Issue 22 September 1995
David Welch attributes the Nazi leader's electoral success to much more than slick propaganda.
Richard Wilkinson wonders why historians have accepted the Cardinal's extravagant assessment of himself.
Martin Daunton argues that Labour's commitment to public ownership owed little to socialism and more to circumstances at the end of the First World War.
Omer Bartov asks how the armies of lords and kings became the forces of peoples and nations.
T.C.W. Blanning argues that royalty in France undermined itself through mismanagement, despotism and sleaze.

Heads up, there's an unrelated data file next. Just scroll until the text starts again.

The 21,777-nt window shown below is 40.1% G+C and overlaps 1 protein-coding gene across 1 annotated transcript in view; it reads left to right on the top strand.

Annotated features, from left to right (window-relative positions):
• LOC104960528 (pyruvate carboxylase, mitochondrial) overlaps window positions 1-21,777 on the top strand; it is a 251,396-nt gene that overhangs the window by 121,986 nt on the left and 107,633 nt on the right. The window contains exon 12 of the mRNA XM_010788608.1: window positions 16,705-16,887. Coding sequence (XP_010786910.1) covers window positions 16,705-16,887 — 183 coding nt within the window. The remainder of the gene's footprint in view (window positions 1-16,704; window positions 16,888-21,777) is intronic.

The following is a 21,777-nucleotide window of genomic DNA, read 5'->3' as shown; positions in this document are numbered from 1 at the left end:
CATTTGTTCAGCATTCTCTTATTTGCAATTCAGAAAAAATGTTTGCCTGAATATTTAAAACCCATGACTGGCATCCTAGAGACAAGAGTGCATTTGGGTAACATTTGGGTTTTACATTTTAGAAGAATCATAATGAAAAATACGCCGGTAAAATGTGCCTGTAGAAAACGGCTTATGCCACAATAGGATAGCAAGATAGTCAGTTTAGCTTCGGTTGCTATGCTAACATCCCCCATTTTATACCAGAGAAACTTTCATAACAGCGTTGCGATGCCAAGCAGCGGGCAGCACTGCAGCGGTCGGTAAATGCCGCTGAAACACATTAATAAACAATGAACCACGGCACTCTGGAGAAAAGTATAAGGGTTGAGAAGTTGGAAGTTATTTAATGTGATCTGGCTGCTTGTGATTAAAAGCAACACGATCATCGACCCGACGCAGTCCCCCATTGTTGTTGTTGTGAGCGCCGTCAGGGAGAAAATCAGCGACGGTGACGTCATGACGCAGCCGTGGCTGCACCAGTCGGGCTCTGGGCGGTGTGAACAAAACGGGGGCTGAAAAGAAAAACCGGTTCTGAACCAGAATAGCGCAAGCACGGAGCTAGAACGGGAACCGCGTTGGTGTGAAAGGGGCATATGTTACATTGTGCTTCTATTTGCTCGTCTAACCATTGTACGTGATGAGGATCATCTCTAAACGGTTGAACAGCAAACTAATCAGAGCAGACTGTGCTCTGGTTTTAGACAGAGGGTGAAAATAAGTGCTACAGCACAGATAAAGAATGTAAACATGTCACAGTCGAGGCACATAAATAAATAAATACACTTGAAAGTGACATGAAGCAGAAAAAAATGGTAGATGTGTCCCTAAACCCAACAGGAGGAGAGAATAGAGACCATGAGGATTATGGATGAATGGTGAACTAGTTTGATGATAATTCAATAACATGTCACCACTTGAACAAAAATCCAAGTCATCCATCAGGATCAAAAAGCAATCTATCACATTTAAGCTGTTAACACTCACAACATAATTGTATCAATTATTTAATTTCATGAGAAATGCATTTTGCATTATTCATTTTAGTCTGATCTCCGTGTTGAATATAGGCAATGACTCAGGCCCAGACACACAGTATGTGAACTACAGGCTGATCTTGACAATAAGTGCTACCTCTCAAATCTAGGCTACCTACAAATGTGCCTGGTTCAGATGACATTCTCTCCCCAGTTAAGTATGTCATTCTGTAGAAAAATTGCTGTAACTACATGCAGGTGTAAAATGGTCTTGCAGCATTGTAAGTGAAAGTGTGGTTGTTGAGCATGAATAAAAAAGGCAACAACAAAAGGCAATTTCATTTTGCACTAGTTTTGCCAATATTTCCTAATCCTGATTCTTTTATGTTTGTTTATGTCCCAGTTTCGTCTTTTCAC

Lois Banner looks at coded messages of gender, sexuality and domination that preceded baggy trousers.
Graham Darby looks at why things happen, and argues that short-term causes are paramount.
Peter Riddick looks at the way oral history can add another perspective to our understanding of situations and events.
We eavesdrop on Ian Dawson as he interrogates the sources and wonders whether the first Tudor was really so mysterious.